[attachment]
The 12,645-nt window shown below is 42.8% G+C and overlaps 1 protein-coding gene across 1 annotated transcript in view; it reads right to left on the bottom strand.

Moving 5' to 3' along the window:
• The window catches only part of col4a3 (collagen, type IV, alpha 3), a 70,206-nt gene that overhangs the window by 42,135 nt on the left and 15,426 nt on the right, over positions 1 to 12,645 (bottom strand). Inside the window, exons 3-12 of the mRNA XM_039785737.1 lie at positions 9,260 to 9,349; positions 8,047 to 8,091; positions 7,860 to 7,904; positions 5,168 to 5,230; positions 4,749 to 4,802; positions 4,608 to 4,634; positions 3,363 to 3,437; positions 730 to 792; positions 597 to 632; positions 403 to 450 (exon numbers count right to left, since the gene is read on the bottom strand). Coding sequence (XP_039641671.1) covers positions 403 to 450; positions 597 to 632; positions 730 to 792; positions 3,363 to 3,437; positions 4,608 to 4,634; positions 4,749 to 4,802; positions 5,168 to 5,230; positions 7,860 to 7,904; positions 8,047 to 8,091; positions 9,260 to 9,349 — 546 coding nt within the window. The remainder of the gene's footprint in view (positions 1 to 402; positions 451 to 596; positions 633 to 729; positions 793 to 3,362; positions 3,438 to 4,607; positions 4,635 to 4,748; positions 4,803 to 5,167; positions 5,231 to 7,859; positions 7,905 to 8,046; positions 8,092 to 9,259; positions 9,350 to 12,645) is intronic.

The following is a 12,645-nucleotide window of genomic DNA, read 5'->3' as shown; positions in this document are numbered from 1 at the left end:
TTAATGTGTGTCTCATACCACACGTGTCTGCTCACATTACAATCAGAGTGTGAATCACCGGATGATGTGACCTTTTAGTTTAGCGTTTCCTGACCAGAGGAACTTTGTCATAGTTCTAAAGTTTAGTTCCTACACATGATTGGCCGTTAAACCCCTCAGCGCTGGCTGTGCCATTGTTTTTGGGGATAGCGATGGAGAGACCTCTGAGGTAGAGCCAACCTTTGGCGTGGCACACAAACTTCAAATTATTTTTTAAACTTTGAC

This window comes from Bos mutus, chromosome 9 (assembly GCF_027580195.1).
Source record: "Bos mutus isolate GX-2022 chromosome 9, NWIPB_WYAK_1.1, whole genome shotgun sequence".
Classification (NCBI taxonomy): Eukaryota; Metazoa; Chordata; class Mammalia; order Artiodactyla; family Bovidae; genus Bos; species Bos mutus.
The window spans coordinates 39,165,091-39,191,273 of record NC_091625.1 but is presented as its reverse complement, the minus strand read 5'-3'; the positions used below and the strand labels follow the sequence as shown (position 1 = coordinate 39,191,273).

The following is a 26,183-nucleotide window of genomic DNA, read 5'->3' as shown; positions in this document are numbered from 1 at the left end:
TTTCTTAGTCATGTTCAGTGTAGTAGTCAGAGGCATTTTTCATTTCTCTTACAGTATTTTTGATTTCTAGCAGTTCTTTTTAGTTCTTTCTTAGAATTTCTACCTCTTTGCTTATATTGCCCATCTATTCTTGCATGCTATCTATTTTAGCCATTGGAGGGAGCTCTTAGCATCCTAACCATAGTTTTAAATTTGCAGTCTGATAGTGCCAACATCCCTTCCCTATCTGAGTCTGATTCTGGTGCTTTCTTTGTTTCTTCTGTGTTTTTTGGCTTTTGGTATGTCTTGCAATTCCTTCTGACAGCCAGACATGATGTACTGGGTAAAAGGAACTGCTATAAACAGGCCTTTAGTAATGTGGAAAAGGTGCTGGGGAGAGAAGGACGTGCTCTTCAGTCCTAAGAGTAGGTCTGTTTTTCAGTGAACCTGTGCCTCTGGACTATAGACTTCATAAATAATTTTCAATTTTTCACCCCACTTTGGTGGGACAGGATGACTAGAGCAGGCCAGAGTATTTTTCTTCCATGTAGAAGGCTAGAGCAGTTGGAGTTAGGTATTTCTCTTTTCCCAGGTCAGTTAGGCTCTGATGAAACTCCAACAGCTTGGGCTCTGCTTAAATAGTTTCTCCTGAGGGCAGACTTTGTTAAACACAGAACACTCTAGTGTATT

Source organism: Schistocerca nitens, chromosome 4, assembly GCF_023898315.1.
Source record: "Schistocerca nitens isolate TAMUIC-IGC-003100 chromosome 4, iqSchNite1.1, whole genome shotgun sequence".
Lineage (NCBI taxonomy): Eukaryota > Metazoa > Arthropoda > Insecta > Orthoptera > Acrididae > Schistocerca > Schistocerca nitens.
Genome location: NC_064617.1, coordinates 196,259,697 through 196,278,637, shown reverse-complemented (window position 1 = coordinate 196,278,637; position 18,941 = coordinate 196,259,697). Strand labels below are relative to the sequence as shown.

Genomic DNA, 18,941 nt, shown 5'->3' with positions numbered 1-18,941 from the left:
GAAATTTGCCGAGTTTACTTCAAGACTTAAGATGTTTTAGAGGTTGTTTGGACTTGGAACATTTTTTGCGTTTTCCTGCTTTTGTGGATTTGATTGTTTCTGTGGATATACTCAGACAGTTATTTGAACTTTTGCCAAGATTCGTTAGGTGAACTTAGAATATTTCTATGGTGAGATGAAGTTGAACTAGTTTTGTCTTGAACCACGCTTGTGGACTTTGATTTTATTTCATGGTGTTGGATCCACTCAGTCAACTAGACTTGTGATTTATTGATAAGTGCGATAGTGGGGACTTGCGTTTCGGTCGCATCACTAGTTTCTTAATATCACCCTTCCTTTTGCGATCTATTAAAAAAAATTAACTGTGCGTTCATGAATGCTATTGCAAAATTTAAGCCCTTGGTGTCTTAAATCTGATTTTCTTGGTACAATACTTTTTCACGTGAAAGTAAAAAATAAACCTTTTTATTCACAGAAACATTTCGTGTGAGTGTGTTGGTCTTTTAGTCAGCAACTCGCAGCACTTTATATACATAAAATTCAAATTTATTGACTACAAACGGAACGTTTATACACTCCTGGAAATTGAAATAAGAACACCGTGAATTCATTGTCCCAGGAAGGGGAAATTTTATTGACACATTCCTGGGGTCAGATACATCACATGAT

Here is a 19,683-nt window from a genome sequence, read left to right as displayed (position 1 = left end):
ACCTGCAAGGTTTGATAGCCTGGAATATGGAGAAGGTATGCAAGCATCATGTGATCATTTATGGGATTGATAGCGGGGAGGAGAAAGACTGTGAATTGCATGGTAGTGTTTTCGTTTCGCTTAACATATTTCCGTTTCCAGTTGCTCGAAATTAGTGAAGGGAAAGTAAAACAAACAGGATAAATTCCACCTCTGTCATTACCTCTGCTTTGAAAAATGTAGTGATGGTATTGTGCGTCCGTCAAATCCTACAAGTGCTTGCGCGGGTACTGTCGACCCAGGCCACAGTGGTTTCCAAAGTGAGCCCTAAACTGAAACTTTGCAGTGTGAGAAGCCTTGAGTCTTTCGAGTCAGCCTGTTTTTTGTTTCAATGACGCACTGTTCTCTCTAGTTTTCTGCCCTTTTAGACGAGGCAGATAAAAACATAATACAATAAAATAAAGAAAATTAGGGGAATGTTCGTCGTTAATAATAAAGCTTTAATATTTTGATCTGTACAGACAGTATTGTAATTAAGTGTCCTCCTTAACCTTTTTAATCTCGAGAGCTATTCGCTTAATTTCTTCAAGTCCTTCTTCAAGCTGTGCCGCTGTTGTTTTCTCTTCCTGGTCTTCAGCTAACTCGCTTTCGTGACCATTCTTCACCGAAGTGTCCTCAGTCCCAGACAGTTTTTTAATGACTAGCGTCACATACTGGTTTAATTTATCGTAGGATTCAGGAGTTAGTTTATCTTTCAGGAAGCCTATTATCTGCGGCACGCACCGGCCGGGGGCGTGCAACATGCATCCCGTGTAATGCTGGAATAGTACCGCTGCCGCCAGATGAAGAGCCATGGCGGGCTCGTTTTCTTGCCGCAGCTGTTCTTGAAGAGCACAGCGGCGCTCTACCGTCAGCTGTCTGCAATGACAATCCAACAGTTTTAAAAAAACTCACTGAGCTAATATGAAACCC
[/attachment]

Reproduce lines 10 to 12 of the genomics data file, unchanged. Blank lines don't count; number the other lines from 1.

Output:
The following is a 26,183-nucleotide window of genomic DNA, read 5'->3' as shown; positions in this document are numbered from 1 at the left end:
TTTCTTAGTCATGTTCAGTGTAGTAGTCAGAGGCATTTTTCATTTCTCTTACAGTATTTTTGATTTCTAGCAGTTCTTTTTAGTTCTTTCTTAGAATTTCTACCTCTTTGCTTATATTGCCCATCTATTCTTGCATGCTATCTATTTTAGCCATTGGAGGGAGCTCTTAGCATCCTAACCATAGTTTTAAATTTGCAGTCTGATAGTGCCAACATCCCTTCCCTATCTGAGTCTGATTCTGGTGCTTTCTTTGTTTCTTCTGTGTTTTTTGGCTTTTGGTATGTCTTGCAATTCCTTCTGACAGCCAGACATGATGTACTGGGTAAAAGGAACTGCTATAAACAGGCCTTTAGTAATGTGGAAAAGGTGCTGGGGAGAGAAGGACGTGCTCTTCAGTCCTAAGAGTAGGTCTGTTTTTCAGTGAACCTGTGCCTCTGGACTATAGACTTCATAAATAATTTTCAATTTTTCACCCCACTTTGGTGGGACAGGATGACTAGAGCAGGCCAGAGTATTTTTCTTCCATGTAGAAGGCTAGAGCAGTTGGAGTTAGGTATTTCTCTTTTCCCAGGTCAGTTAGGCTCTGATGAAACTCCAACAGCTTGGGCTCTGCTTAAATAGTTTCTCCTGAGGGCAGACTTTGTTAAACACAGAACACTCTAGTGTATT

Source organism: Schistocerca nitens, chromosome 4, assembly GCF_023898315.1.